The year of “zero harm”
So the year of “zero harm” is upon us and the miners are rejoicing. Or are they?.
Let’s think back 10 years – to 2003. It was the year that Finding Nemo hit the big screen while American and British forces hit Iraq. There was lots happening in outer space – some good, some bad. The Space Shuttle Columbia disintegrated while Europe launched its first voyage to another planet, namely Mars. Speaking of Mars, it made its closest approach to earth in nearly 60 000 years – passing 55 758 005 km away.
Also in 2003, the People’s Republic of China began filling the reservoir behind the Three Gorges Dam, Concorde made its last-ever flight and Saddam Hussein was captured. The last “old style” Volkswagen Beetle rolled off the assembly line in Mexico.
And, in South Africa, representatives of the South African mining industry – employers, labour unions and government – met and thrashed out a way to stop deaths on the mines. (At the time, the Department of Mineral Resources said that more than 54 000 miners had died in South Africa since 1904.) They came up with an ambitious plan – a target of “zero harm” for all employees by 2013. In terms of this plan, the CEOs of more than 30 companies determined that 2013 would be the year in which South Africa’s mine safety would be on a par with the mine safety in industrialised countries such as Canada, the United States, Australia and the United Kingdom. But exactly how many miners die in those countries each year? Not many.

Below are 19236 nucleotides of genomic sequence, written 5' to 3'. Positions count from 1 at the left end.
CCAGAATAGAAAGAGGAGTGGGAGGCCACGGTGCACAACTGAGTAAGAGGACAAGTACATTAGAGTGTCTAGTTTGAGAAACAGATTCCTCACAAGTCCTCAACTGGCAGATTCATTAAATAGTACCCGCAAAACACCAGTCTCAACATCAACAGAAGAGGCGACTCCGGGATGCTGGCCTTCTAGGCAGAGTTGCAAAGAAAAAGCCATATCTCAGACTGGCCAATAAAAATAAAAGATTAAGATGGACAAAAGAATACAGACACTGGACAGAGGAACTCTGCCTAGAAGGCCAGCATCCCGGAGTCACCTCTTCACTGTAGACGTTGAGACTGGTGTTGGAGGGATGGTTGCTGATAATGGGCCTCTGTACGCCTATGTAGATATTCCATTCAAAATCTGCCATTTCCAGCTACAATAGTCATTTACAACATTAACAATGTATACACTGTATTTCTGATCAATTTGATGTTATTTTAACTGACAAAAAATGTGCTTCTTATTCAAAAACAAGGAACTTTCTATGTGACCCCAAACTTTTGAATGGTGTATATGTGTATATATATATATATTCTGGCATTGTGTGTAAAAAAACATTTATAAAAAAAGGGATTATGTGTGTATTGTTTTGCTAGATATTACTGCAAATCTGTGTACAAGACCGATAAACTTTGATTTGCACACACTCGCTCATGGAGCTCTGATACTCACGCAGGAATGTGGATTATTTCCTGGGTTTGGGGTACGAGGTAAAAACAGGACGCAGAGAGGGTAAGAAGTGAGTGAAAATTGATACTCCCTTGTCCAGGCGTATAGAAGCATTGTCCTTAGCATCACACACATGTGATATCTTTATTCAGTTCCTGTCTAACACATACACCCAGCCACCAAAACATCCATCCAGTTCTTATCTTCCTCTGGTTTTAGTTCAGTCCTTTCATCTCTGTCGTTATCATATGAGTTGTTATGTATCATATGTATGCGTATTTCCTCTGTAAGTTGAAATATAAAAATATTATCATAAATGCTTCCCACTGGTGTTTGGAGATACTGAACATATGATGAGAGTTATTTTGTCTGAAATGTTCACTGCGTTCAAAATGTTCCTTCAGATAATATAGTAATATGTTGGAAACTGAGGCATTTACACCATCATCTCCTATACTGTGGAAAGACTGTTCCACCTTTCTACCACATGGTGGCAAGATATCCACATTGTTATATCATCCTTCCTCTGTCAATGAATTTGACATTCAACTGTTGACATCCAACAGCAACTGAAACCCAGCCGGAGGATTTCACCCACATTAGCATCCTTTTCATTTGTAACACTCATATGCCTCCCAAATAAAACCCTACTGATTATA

According to the International Federation of Chemical, Energy, Mine and General Workers’ Unions, there are no reliable global statistics for deaths in one of the world’s most dangerous jobs – but it estimates there are 12 000 fatalities per year.
While safety has improved in China and India, these countries are two of the largest contributors to these figures. According to official Chinese data, 1 384 workers died in coal mine accidents in 2012, sharply down from 1 973 people in 2011 and a shocking 7 000 deaths recorded a decade ago. In India, the total number of accidents across coal, metal and oil mines has more than halved in the last seven years, falling from 1 358 in 2005 to just 591 in 2012. And what about those industrialised countries? Australia reported four fatalities in 2007/08, while the United States had 23 deaths. Canada had eight mining fatalities in 2008.
And, now that we have reached the year of “zero harm” here in South Africa, how is our report card looking? As at the end of July 2013, a total of 54 miners had died in South Africa (1 653 were injured). That’s a huge improvement over 2003, when 270 miners died. But it is clear that we are nowhere near achieving our goal of “zero harm”.
Much, much more needs to be done. After all, even one death is one too many.